Writing is a valuable skill that can help you succeed both academically and professionally. But many people are intimidated by the idea of writing anything, whether it's a research paper, work presentation or a simple blog post.

Writing doesn't have to be painful. Use these five easy tips to improve your writing skills.

1. Keep it Short and Sweet

Do you have a tendency to write really long, overly complicated sentences - like this one? It's common for beginners to make this mistake. After all, long, complicated sentences make you sound authoritative and professional, right?

Shorter sentences often have a greater impact. Of course, this rule doesn't apply to every topic. But not every sentence needs to be overly complex to relay your message.

Keep it short and sweet. If you're not sure how to reword your thoughts, try using a paraphrasing tool for inspiration.

2. Read, Read and Read Some More

How do you become a better writer? Read as often and as much as you write. Expose yourself to different types of writing. Along with blog posts, make it a point to read more books, magazines, poetry and even white papers. 

While you're reading, pay attention to the grammar, vocabulary and sentence structure the writer uses. Keep these styles in mind when writing your own pieces.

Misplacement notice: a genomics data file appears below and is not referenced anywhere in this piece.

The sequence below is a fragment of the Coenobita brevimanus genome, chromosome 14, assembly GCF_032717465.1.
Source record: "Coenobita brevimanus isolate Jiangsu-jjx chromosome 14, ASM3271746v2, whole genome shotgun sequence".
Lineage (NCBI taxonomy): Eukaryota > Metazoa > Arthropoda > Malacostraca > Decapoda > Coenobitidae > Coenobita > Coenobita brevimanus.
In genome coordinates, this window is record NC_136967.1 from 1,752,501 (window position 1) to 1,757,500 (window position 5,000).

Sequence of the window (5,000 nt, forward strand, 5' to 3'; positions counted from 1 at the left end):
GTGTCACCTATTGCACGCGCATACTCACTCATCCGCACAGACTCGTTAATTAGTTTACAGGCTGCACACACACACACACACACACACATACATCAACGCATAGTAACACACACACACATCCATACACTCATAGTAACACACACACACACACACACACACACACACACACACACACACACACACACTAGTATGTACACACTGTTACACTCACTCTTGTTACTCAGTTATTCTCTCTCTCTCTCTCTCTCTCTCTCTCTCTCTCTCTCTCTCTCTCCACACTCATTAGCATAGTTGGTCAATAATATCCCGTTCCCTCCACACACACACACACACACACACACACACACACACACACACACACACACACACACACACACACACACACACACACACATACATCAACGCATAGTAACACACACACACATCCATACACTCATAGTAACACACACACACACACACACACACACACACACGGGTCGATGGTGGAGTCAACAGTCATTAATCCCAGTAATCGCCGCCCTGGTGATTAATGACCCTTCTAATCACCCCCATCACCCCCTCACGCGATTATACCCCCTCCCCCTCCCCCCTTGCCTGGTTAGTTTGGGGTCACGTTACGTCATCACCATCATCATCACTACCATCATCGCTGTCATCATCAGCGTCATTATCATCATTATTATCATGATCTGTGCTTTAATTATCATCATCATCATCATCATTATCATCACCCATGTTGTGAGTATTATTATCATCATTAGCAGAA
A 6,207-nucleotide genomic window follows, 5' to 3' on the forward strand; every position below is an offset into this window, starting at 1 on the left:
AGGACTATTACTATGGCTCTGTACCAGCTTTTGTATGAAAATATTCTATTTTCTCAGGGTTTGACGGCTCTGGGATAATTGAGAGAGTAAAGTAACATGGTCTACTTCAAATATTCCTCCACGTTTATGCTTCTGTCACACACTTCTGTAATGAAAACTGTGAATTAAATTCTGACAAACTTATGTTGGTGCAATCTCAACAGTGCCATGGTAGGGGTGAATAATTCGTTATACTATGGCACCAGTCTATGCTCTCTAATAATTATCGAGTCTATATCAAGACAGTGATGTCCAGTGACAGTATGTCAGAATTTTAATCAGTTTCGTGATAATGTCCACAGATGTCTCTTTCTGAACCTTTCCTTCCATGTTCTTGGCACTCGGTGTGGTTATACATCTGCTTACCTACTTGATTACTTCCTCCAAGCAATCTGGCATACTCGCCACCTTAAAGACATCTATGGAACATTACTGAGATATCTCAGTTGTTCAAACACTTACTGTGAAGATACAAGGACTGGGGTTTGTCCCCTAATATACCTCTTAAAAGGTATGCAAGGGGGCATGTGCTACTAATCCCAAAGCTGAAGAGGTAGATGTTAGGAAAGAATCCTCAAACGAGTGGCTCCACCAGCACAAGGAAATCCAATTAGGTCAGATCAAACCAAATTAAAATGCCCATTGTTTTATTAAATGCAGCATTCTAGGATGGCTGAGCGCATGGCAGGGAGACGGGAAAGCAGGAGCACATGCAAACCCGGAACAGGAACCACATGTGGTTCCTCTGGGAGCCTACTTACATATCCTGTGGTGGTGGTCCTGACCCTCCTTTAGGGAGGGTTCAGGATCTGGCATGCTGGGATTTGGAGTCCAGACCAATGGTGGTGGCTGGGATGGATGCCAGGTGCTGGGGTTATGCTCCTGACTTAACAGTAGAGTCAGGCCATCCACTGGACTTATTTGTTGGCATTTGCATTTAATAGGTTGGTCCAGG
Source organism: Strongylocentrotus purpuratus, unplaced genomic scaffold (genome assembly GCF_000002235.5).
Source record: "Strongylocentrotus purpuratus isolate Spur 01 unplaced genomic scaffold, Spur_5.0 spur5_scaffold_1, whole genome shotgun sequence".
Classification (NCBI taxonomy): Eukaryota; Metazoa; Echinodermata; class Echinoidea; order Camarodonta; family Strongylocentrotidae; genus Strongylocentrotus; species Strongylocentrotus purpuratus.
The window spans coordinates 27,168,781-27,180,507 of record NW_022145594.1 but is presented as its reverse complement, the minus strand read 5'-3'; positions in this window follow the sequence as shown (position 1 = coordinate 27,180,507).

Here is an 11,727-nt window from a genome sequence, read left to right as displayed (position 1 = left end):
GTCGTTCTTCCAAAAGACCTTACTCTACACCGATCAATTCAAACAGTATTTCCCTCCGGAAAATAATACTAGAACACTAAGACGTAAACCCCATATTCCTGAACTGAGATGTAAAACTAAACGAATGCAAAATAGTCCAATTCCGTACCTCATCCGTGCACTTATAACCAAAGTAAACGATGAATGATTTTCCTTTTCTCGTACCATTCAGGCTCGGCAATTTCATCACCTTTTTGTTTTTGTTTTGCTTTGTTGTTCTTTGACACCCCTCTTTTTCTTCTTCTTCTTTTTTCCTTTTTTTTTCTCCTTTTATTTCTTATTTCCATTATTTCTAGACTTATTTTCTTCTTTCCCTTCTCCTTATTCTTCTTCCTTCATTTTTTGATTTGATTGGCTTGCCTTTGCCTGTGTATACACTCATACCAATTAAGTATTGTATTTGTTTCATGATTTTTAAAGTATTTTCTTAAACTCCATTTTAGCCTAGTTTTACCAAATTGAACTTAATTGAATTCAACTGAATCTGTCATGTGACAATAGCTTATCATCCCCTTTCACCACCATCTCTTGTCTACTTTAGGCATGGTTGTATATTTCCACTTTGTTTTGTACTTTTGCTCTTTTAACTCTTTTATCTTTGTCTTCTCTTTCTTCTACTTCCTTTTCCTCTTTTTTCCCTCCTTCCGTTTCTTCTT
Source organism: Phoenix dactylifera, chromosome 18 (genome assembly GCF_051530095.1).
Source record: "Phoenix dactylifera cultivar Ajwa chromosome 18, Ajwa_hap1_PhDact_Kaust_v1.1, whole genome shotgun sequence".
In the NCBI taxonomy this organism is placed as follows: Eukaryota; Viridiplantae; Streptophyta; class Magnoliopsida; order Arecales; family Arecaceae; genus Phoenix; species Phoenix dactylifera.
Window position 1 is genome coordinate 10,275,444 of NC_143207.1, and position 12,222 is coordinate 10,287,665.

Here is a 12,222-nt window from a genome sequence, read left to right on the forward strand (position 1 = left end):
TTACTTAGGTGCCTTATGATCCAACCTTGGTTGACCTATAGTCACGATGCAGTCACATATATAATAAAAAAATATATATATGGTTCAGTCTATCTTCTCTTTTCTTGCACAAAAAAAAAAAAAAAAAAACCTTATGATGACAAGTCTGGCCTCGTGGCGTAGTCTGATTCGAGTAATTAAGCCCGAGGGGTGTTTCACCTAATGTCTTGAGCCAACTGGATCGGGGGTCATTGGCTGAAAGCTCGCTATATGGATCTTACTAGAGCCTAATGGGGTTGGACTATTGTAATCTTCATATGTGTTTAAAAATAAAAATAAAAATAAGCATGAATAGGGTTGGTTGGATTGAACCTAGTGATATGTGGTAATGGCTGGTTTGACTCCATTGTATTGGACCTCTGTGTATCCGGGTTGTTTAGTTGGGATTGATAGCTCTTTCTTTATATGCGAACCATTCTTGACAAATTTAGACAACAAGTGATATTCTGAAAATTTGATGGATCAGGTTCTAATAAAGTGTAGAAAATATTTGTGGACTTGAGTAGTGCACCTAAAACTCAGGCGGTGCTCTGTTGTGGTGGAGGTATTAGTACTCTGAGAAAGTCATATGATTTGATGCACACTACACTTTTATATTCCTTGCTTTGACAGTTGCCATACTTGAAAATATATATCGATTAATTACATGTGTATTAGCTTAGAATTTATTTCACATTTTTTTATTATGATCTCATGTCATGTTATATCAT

3. Dissect Writing Styles

As you expand your reading horizons, you may find that you're drawn to certain authors or writing styles. 

Pay attention to these styles and authors. Sit down and dissect their writing. Why is it so effective? What gets you hooked? How do they construct their essays and books?

Take a tip from these writers, and try incorporating their methods into your own writing. 

Let's be clear about one thing here: It's okay to imitate another writer's style, but it is not okay to plagiarize anyone's work. 

The goal is to figure out why you admire the writer's work, and find ways to make their style your own. 

With practice, you'll develop your own writing style. 

4. Speak Your Mind

Many writers are afraid to speak their minds. They're afraid of offending or crossing a line, which is a valid concern in some cases. But as long as you're mindful of libel laws, you should say - or write - what you think.

Don't purposefully offend or try to stir controversy. Just incorporate enough of your own thoughts to make your writing more interesting.

Instead of regurgitating the same information everyone else is sharing, put your own spin on the topic. You have your own unique ideas and opinions. Share them. 

5. Don't Skip the Research

It's late. You're at the end of your paper. You're ready to be done with it all, and move on with life. You're tempted to skip the research and just finish the piece.

Don't give in to that temptation.

If you're going to present facts, you have to have sources to back up that claim. Never make up statistics of facts. This can land you in hot water and severely diminish your credibility.